Gimmick Productions 2023

A Secret World

Drifting out of obscurity, French welcomes those who remember his voyages to plein-air to a trip into natural wonders.

Between 1995 and 2000, this Parisian composer sculpted a stunning display of exquisite sonic paintings – the aural analogs of landscapes and stained glass – and then Monsieur Broguière seemed to disappear from public radar. Not that personal issues stopped him – Patrick’s creative streak carried on with the publishing of two books and training to become a magician – so, fortunately, the "Chateaux de la Loire" album turned out not to be his last ever release. Inspired by the garden vistas, the Gallic master is back with “A Secret World” where his magnificent tunes are deceptively toned down, even though their Renaissance grandeur, a thread running through the artist’s entire discography, is retained and, more so, preserved for everyone to savor.

Still, springing onto the listener with the vigorous organ waves of the titular epic, this platter will strut rather than stroll through the series of elegant pieces which may be solemn yet don’t choose an elegiac path between cosmic synthesizers that weave their way between piano, strings and accordion – all emerging from Patrick’s electric ivories to invite operatic voice and elevate the experience to the riffs-ruffled hymnal heights. So when the somewhat frivolous “The Blue Unicorn” arrives, throbbing with bass and hinting at techno rave, there’s a welcome grounding of celestial reveries linked by a few brief acoustic numbers, and “King Arthur’s March” takes the jovial jive further, to the guitar-spiked baroque beauty, before “In The Corridor” introduces infectious Europop to the Middle Ages’ splendor. However, while “21st Century Dancing Man” adds a retrifuturistic layer to such a temporal mélange – via vibrant percussive veneer and the same female vocals, programmed and called to the surface, “The Magical Path” offers reflective, brass-splashed glory to those refusing to accept vain languor, and the otherwise playful “In My Dreams” streams a cello-augmented strum towards oratorio-aromatized eternity.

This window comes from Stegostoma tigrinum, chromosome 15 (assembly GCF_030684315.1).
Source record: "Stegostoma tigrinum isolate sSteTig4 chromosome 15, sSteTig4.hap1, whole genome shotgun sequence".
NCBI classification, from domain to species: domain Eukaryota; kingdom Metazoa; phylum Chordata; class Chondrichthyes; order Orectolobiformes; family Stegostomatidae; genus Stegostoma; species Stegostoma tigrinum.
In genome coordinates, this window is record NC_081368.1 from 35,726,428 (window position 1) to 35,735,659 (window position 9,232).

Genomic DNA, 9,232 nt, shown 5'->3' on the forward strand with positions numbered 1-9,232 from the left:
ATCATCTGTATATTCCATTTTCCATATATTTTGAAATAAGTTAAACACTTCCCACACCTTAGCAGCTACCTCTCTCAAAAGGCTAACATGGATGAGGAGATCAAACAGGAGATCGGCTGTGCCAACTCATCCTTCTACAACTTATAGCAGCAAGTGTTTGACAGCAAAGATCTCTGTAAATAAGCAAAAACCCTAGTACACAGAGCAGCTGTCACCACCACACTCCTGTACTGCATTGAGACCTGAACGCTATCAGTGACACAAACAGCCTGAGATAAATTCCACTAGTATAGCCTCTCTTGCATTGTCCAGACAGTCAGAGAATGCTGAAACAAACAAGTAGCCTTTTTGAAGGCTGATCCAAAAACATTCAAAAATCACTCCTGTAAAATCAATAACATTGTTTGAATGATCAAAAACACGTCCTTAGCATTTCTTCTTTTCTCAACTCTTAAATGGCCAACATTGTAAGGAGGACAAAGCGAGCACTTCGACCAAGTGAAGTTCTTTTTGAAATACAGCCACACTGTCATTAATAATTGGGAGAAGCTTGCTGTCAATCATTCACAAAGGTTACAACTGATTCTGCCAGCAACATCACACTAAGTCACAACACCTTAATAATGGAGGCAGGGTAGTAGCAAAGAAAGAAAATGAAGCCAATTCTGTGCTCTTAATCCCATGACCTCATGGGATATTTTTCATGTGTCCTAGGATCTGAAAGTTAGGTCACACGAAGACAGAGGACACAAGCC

And then, there’s the bolero of “Faust And Mephisto” to transform the album’s finale from idyll into drama and outline Patrick Broguière tentative promise to serve up new delights – simultaneously magical and musical. This work was worth the wait.


August 5, 2023

Category(s): Reviews
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